Kelly Cheng and Betsi Flint discussed it early in their partnership, and they’ve since discussed it often: “We want to dominate the World Tour.”
That’s the seven-word mission statement that Cheng relayed to reporters on Sunday afternoon, in the wake of a weekend that was more dominant than any team in the world. Six matches they played at the Volleyball World Hamburg Elite 16 this weekend in Germany, and six matches did they win.
They lost only a single set en route to a gold medal in as commanding a form as you’ll likely see all season on the Volleyball World Beach Pro Tour.
“Everybody’s good out here and everyone can have good weekends but we discussed a lot: We want to dominate the World Tour,” Cheng said after a 21-19, 21-18 championship-match victory over Switzerland’s Tanja Huberli and Nina Brunner. “That’s what we’re working towards and we have the capabilities. It’s just about being consistent and taking care of the opportunities we create for ourselves and having fun along the way.”
It’s always easier to have a bit of fun when you’re winning, and winning is all Cheng and Flint did this weekend in Hamburg. They won against teams they’d never won against, upsetting Brazil’s Talita Antunes and Rebecca Cavalcanti in the first match of the tournament. They won against Karla Borger and Julia Sude, the team who knocked them out of World Championships, in front of a raucous home crowd that packed the Rothenbaum 10,000-seat arena. They won against Raisa Schoon and Katja Stam, the Dutch pair who flew up the rankings this season, beginning in the qualifier and racing, briefly, to No. 1 in the world.
They won against everyone.
“I want to win a gold medal every tournament I go to so this is great,” Cheng said. “It’s also very nice getting to see all of our hard work pay off. We’ve been working on so many different things and when all the pieces get together it’s exciting. Now it’s just cleaning up a few things, the consistency, and trying to beat everyone on tour all the time.”
Consistency. That’s the word that came up, in various forms, four times in just a two-minute interview. They’ve proven, since the first tournament of the season, with a fourth-place finish in an Elite 16 in Rosarito, Mexico, that they can beat anyone in the world. They proved, in New Orleans, they can cruise through an AVP tournament without dropping a single match. But the question, with a seventh in Atlanta and two straight Volleyball World finishes outside of the quarterfinals on the ledger, was could they perform at that level on a consistent basis? In Hamburg, they showed they could sustain their dominant form over four straight days, against the world’s best, losing only a single set while outscoring their six opponents by 44 total points.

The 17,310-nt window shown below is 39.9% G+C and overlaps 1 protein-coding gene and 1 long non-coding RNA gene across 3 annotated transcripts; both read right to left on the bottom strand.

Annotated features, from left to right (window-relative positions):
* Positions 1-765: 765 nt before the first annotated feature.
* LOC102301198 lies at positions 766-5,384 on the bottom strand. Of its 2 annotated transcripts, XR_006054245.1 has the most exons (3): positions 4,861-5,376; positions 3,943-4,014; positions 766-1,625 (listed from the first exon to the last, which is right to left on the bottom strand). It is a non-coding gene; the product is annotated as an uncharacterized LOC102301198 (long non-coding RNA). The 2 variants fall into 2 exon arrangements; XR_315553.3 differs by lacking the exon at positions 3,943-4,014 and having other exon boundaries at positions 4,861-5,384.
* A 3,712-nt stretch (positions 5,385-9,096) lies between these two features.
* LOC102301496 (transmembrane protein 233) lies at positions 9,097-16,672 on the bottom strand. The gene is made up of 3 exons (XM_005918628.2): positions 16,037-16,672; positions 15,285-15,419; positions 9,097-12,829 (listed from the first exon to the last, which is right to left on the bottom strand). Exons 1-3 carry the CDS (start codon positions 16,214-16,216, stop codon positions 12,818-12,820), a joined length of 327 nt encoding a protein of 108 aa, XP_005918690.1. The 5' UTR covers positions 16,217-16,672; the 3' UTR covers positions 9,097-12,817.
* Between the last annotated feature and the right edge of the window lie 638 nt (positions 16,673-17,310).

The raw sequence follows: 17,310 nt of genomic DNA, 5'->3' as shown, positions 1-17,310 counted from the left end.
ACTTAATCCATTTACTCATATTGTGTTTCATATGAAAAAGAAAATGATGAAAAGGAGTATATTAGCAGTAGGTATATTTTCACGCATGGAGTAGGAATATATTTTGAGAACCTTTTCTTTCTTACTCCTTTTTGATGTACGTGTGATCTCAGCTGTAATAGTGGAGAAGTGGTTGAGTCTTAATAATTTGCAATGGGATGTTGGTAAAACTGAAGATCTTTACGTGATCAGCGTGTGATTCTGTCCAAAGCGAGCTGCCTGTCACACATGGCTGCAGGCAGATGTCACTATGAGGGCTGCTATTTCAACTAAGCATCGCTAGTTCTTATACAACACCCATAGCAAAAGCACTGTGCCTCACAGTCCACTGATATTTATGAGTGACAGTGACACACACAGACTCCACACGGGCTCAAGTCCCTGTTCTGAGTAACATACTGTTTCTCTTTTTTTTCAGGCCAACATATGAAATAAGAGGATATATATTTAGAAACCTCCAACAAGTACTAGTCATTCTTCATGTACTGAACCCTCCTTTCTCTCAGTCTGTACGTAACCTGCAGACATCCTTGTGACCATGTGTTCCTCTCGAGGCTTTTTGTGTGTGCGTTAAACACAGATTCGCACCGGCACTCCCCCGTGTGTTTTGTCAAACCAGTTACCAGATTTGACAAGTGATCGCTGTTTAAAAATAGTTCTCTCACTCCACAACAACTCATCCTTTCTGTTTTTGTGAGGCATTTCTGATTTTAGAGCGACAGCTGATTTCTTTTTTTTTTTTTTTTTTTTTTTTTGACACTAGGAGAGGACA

“We put in a lot of work behind the scenes and it’s fun to be in this stretch of tournament after tournament but we’re wanting more and we want to be more consistent,” Flint said. “Less ups and downs and continuing to go up and get these finishes consistently.”
Bigger than simply Cheng and Flint medaling is the fact that Hamburg marks the first Elite 16 medal for the United States of the 2022 season. After virtually every top partnership was switched up in the wake of the Tokyo Olympics, it was expected that many would take a step back before climbing the world ranks once more, with Olympic qualifying for the 2024 Paris Games set to begin early next year.
“Our goal is Paris, so this is an awesome stepping stone and a great international win because that’s the focus,” Flint said. “It’s incredible and it’s fun to celebrate but we have a ton of work to do going forward.”
If Cheng and Flint are looking for models of consistency when it comes to winning gold medals, they can do no better than the men with whom they shared the top of the podium at the Hamburg Elite 16. Poland’s Bartosz Losiak and Michal Bryl defeated Alex Brouwer and Robert Meeuwsen of the Netherlands in an epic final, winning 21-18, 16-21, 29-27, marking their fourth gold medal of the season.
“It was a crazy final,” Bryl said afterwards. “This was the dream. I still don’t believe it.”
“Both teams showed in the tiebreak really incredible beach volleyball,” added Losiak, a two-time Olympian. “I have no words to say. I’m very happy and I hope we will keep this performance next week.”
He was speaking for his own team, who will be traveling to Munich for the European Championships, but he could have also been saying the same for Cheng and Flint, who will head back to the United States for the biggest event on the AVP calendar: The Manhattan Beach Open.
They’ve proven they can dominate the World Tour, as they sought to do, at the highest level.
The question, then: Can they do it consistently, and can they do it at home?
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